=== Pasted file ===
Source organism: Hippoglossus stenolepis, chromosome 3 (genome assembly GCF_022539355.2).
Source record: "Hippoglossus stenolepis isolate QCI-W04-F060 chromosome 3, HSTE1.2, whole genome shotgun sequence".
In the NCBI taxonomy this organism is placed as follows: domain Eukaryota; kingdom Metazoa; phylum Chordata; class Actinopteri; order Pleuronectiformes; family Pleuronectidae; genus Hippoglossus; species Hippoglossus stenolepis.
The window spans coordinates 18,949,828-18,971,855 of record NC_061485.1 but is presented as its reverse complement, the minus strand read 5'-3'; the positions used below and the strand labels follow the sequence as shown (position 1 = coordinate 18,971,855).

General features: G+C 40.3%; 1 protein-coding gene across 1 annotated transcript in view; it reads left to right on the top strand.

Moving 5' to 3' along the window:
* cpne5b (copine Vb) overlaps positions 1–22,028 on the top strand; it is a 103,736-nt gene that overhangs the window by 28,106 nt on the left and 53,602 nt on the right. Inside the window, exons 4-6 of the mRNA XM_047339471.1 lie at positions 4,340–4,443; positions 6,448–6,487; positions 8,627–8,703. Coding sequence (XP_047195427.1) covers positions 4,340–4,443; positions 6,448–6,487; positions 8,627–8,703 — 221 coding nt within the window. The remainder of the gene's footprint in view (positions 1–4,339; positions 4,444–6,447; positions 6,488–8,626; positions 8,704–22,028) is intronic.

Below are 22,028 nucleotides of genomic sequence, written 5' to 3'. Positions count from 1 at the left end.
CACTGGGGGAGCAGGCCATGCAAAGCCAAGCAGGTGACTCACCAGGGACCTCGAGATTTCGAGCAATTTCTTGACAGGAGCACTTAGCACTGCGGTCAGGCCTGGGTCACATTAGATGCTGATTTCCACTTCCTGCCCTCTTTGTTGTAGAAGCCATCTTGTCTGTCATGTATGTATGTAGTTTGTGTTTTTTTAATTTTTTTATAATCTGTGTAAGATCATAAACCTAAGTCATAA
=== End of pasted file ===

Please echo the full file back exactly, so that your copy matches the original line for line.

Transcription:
Source organism: Hippoglossus stenolepis, chromosome 3 (genome assembly GCF_022539355.2).
Source record: "Hippoglossus stenolepis isolate QCI-W04-F060 chromosome 3, HSTE1.2, whole genome shotgun sequence".
In the NCBI taxonomy this organism is placed as follows: domain Eukaryota; kingdom Metazoa; phylum Chordata; class Actinopteri; order Pleuronectiformes; family Pleuronectidae; genus Hippoglossus; species Hippoglossus stenolepis.
The window spans coordinates 18,949,828-18,971,855 of record NC_061485.1 but is presented as its reverse complement, the minus strand read 5'-3'; the positions used below and the strand labels follow the sequence as shown (position 1 = coordinate 18,971,855).

General features: G+C 40.3%; 1 protein-coding gene across 1 annotated transcript in view; it reads left to right on the top strand.

Moving 5' to 3' along the window:
* cpne5b (copine Vb) overlaps positions 1–22,028 on the top strand; it is a 103,736-nt gene that overhangs the window by 28,106 nt on the left and 53,602 nt on the right. Inside the window, exons 4-6 of the mRNA XM_047339471.1 lie at positions 4,340–4,443; positions 6,448–6,487; positions 8,627–8,703. Coding sequence (XP_047195427.1) covers positions 4,340–4,443; positions 6,448–6,487; positions 8,627–8,703 — 221 coding nt within the window. The remainder of the gene's footprint in view (positions 1–4,339; positions 4,444–6,447; positions 6,488–8,626; positions 8,704–22,028) is intronic.

Below are 22,028 nucleotides of genomic sequence, written 5' to 3'. Positions count from 1 at the left end.
CACTGGGGGAGCAGGCCATGCAAAGCCAAGCAGGTGACTCACCAGGGACCTCGAGATTTCGAGCAATTTCTTGACAGGAGCACTTAGCACTGCGGTCAGGCCTGGGTCACATTAGATGCTGATTTCCACTTCCTGCCCTCTTTGTTGTAGAAGCCATCTTGTCTGTCATGTATGTATGTAGTTTGTGTTTTTTTAATTTTTTTATAATCTGTGTAAGATCATAAACCTAAGTCATAA